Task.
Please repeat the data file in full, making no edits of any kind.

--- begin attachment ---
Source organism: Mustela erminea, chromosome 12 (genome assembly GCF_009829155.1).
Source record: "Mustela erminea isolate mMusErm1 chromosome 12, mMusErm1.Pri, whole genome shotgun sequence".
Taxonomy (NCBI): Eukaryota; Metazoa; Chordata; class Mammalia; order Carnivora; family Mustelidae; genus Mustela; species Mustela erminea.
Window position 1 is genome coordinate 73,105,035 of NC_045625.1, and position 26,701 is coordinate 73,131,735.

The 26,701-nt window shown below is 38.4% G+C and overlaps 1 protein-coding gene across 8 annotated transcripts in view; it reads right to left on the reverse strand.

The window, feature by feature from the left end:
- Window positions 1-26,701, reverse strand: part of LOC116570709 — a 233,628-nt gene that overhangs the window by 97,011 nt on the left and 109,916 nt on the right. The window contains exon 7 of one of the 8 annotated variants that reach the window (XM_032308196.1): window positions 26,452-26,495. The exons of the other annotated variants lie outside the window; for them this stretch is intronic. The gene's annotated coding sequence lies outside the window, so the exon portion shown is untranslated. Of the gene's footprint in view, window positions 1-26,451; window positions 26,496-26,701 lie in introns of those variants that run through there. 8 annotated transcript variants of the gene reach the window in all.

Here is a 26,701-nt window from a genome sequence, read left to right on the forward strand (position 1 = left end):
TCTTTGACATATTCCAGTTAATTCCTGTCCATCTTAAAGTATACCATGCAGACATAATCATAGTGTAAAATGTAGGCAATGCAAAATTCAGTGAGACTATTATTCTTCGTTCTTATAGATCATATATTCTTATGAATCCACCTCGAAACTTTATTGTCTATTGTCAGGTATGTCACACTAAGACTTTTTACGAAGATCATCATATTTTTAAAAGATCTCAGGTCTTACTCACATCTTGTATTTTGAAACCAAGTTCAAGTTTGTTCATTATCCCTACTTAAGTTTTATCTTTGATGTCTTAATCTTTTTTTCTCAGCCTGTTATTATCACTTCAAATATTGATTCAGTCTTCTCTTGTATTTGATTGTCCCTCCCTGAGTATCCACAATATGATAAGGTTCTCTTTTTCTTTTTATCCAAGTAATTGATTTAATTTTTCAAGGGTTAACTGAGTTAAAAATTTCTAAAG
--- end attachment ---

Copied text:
Source organism: Mustela erminea, chromosome 12 (genome assembly GCF_009829155.1).
Source record: "Mustela erminea isolate mMusErm1 chromosome 12, mMusErm1.Pri, whole genome shotgun sequence".
Taxonomy (NCBI): Eukaryota; Metazoa; Chordata; class Mammalia; order Carnivora; family Mustelidae; genus Mustela; species Mustela erminea.
Window position 1 is genome coordinate 73,105,035 of NC_045625.1, and position 26,701 is coordinate 73,131,735.

The 26,701-nt window shown below is 38.4% G+C and overlaps 1 protein-coding gene across 8 annotated transcripts in view; it reads right to left on the reverse strand.

The window, feature by feature from the left end:
- Window positions 1-26,701, reverse strand: part of LOC116570709 — a 233,628-nt gene that overhangs the window by 97,011 nt on the left and 109,916 nt on the right. The window contains exon 7 of one of the 8 annotated variants that reach the window (XM_032308196.1): window positions 26,452-26,495. The exons of the other annotated variants lie outside the window; for them this stretch is intronic. The gene's annotated coding sequence lies outside the window, so the exon portion shown is untranslated. Of the gene's footprint in view, window positions 1-26,451; window positions 26,496-26,701 lie in introns of those variants that run through there. 8 annotated transcript variants of the gene reach the window in all.

Here is a 26,701-nt window from a genome sequence, read left to right on the forward strand (position 1 = left end):
TCTTTGACATATTCCAGTTAATTCCTGTCCATCTTAAAGTATACCATGCAGACATAATCATAGTGTAAAATGTAGGCAATGCAAAATTCAGTGAGACTATTATTCTTCGTTCTTATAGATCATATATTCTTATGAATCCACCTCGAAACTTTATTGTCTATTGTCAGGTATGTCACACTAAGACTTTTTACGAAGATCATCATATTTTTAAAAGATCTCAGGTCTTACTCACATCTTGTATTTTGAAACCAAGTTCAAGTTTGTTCATTATCCCTACTTAAGTTTTATCTTTGATGTCTTAATCTTTTTTTCTCAGCCTGTTATTATCACTTCAAATATTGATTCAGTCTTCTCTTGTATTTGATTGTCCCTCCCTGAGTATCCACAATATGATAAGGTTCTCTTTTTCTTTTTATCCAAGTAATTGATTTAATTTTTCAAGGGTTAACTGAGTTAAAAATTTCTAAAG